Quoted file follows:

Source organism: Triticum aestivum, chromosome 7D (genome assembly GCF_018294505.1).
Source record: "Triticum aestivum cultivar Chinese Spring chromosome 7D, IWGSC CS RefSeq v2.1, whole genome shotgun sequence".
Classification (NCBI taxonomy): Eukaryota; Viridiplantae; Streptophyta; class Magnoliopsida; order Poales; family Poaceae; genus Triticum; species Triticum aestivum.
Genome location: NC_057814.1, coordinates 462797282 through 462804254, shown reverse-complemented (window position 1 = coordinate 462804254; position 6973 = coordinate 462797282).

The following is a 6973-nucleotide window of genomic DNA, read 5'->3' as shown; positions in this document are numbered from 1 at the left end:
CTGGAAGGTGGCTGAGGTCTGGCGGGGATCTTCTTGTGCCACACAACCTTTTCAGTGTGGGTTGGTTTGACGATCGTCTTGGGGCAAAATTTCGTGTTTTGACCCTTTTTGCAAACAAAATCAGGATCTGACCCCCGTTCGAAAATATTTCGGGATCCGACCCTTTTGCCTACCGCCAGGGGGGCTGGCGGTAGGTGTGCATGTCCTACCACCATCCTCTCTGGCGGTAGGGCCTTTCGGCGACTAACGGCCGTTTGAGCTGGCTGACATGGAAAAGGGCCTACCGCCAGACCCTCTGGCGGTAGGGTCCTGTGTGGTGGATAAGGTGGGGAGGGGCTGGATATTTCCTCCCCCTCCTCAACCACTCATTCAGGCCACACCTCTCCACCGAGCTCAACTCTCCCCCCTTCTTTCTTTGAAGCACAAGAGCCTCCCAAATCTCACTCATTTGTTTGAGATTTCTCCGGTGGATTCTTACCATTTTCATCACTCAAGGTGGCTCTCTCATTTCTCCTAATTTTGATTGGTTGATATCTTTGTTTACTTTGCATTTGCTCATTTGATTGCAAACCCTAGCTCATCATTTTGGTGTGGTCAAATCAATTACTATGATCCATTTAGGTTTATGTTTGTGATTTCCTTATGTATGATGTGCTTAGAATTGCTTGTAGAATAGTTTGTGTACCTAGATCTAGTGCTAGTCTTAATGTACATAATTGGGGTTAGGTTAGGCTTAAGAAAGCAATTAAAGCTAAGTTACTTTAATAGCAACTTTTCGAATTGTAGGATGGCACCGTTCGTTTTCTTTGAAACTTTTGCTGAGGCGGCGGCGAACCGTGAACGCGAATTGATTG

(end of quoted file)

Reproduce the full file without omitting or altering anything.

Source organism: Triticum aestivum, chromosome 7D (genome assembly GCF_018294505.1).
Source record: "Triticum aestivum cultivar Chinese Spring chromosome 7D, IWGSC CS RefSeq v2.1, whole genome shotgun sequence".
Classification (NCBI taxonomy): Eukaryota; Viridiplantae; Streptophyta; class Magnoliopsida; order Poales; family Poaceae; genus Triticum; species Triticum aestivum.
Genome location: NC_057814.1, coordinates 462797282 through 462804254, shown reverse-complemented (window position 1 = coordinate 462804254; position 6973 = coordinate 462797282).

The following is a 6973-nucleotide window of genomic DNA, read 5'->3' as shown; positions in this document are numbered from 1 at the left end:
CTGGAAGGTGGCTGAGGTCTGGCGGGGATCTTCTTGTGCCACACAACCTTTTCAGTGTGGGTTGGTTTGACGATCGTCTTGGGGCAAAATTTCGTGTTTTGACCCTTTTTGCAAACAAAATCAGGATCTGACCCCCGTTCGAAAATATTTCGGGATCCGACCCTTTTGCCTACCGCCAGGGGGGCTGGCGGTAGGTGTGCATGTCCTACCACCATCCTCTCTGGCGGTAGGGCCTTTCGGCGACTAACGGCCGTTTGAGCTGGCTGACATGGAAAAGGGCCTACCGCCAGACCCTCTGGCGGTAGGGTCCTGTGTGGTGGATAAGGTGGGGAGGGGCTGGATATTTCCTCCCCCTCCTCAACCACTCATTCAGGCCACACCTCTCCACCGAGCTCAACTCTCCCCCCTTCTTTCTTTGAAGCACAAGAGCCTCCCAAATCTCACTCATTTGTTTGAGATTTCTCCGGTGGATTCTTACCATTTTCATCACTCAAGGTGGCTCTCTCATTTCTCCTAATTTTGATTGGTTGATATCTTTGTTTACTTTGCATTTGCTCATTTGATTGCAAACCCTAGCTCATCATTTTGGTGTGGTCAAATCAATTACTATGATCCATTTAGGTTTATGTTTGTGATTTCCTTATGTATGATGTGCTTAGAATTGCTTGTAGAATAGTTTGTGTACCTAGATCTAGTGCTAGTCTTAATGTACATAATTGGGGTTAGGTTAGGCTTAAGAAAGCAATTAAAGCTAAGTTACTTTAATAGCAACTTTTCGAATTGTAGGATGGCACCGTTCGTTTTCTTTGAAACTTTTGCTGAGGCGGCGGCGAACCGTGAACGCGAATTGATTG